Next stop: Pandan Island
Activity: Exploring the island, fish feeding, and eating!
We stayed longer in Pandan Island than the other ones we’ve visited. Pandan Island or “Isla Pandan” was named as such because it was abundant with pandan trees.
The cottages could be rented if you plan to stay for awhile. Ours was already paid for when we paid for the tour, so it was just our tour guide who took care of the coordination with the island’s resort.
Snorkeling was also one of the activities in Isla Pandan, as well as kayaking, but after snorkeling at the Pambato Reef, I opted for a more ful-FILLING activity: eating.
These crabs were another sweet treat. And I say SWEET because these are all fresh and only costs P200/kilo. Something you can’t enjoy everyday in Manila, eh!
The island has a “paluto” service. Once you buy the seafood of your choice, you can just tell them how you want it cooked, and they’ll do it for you.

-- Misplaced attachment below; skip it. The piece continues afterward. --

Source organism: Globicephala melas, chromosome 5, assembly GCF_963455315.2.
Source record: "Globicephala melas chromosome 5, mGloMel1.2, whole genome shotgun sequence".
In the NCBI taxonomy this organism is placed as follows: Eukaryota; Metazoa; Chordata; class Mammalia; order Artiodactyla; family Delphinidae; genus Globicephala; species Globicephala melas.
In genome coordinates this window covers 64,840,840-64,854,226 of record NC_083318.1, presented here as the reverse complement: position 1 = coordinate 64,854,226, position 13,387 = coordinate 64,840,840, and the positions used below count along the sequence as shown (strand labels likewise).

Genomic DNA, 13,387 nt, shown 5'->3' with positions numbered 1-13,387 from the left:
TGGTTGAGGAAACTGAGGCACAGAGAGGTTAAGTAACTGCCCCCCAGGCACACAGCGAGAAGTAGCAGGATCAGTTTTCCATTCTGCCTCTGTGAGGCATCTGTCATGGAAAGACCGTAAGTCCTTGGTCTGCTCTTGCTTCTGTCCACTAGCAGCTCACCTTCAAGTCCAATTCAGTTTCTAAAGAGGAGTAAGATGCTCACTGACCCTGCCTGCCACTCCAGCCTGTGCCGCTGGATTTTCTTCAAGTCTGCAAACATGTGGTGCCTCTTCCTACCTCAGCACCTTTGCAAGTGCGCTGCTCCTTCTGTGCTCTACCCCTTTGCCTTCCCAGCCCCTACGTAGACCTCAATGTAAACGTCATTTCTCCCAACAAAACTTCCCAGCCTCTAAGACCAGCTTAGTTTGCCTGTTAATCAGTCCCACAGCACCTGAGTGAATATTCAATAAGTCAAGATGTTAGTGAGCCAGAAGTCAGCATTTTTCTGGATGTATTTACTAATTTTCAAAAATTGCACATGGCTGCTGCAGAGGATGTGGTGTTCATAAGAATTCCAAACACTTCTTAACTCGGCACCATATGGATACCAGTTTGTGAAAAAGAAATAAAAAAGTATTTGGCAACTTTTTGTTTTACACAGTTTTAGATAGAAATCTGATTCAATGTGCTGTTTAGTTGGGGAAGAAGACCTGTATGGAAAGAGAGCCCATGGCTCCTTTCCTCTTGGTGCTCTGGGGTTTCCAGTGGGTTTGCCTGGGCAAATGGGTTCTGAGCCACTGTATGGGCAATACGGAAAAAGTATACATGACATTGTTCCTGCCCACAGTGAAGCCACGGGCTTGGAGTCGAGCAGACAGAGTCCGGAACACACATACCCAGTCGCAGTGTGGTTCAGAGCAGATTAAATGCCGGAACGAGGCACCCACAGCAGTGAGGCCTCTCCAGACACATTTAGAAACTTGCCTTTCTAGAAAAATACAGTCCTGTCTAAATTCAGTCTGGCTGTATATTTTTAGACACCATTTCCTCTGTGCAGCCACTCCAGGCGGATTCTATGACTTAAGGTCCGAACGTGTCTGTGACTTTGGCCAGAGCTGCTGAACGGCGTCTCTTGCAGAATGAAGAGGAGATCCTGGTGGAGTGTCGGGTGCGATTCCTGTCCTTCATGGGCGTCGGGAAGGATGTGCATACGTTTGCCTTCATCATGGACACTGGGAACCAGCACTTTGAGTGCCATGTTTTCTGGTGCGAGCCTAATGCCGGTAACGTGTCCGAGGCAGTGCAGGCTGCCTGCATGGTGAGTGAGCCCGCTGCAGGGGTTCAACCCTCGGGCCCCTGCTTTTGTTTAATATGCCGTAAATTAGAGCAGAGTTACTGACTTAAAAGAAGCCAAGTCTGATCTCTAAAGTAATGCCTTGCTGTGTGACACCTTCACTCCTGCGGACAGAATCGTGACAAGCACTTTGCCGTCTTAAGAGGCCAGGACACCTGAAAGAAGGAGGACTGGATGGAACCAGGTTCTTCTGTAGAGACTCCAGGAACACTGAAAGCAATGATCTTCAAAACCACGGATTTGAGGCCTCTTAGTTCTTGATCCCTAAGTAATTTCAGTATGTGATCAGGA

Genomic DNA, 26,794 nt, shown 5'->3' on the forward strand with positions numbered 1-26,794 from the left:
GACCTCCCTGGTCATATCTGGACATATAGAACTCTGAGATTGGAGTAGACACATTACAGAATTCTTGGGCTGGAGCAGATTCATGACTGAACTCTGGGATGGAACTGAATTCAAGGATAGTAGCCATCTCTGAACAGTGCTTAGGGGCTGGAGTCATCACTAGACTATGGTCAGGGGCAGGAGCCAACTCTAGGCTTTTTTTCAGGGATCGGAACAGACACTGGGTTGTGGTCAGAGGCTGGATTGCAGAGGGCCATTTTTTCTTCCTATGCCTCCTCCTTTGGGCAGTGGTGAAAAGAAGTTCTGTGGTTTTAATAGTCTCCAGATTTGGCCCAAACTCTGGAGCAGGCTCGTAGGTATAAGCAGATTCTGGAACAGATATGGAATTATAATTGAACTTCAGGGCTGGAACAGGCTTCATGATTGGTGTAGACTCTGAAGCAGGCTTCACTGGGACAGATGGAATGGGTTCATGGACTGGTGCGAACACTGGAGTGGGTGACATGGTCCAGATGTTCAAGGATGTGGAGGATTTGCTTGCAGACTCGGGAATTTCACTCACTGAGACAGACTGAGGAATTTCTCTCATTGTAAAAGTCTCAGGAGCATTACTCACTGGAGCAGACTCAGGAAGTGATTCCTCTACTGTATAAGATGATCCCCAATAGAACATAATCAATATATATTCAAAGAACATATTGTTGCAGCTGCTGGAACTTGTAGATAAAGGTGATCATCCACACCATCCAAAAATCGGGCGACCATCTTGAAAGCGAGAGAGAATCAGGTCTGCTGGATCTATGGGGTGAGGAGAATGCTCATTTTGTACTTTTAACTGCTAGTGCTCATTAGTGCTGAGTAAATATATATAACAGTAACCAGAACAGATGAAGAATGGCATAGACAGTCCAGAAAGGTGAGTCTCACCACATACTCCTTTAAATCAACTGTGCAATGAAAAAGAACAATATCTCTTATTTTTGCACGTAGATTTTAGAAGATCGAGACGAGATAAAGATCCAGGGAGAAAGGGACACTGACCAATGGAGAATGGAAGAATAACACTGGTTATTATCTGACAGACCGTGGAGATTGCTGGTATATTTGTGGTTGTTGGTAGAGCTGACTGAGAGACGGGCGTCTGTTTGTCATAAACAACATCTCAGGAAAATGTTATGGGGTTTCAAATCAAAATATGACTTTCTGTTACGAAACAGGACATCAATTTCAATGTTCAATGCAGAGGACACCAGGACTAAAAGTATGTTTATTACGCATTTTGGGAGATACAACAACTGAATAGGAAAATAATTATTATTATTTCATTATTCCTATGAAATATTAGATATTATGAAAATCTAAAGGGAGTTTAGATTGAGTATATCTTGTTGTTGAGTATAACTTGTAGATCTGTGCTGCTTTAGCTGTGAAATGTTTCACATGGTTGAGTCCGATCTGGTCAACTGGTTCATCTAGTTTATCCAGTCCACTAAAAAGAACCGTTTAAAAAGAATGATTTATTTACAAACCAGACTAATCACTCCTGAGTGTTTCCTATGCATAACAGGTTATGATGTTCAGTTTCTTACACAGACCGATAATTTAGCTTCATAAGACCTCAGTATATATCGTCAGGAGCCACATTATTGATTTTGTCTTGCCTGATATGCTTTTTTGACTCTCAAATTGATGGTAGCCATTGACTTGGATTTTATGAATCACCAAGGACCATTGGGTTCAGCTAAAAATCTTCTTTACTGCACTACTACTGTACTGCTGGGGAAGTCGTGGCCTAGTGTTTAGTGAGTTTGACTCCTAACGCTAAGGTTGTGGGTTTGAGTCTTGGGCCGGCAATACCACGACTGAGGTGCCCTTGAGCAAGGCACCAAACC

My takeaways from this trip:
- Like I said, I would go back to Palawan in a heartbeat. Not only because of the place but also because of its people. I dub thee my home away from home, and I could stay in Palawan for months, even years.
- Aside from being the capital of Palawan, Puerto Princesa is known to be the melting pot of various cultures. But despite the mix, one thing remained consistent, they’re all extra warm, accomodating and hospitable – from the hotel staff, to our tour guide, to the locals.
- While Palawan as a whole is a tropical paradise, Puerto Princesa City has the best of both worlds: being a paradise and a highly urbanized city.
- The next time I go back, I’d like to check out the Batak Cultural Village. It’s an hour away from the city proper, but was told it would be worth it. I’m all about cultural immersion, so planning for the trip would surely be worth it.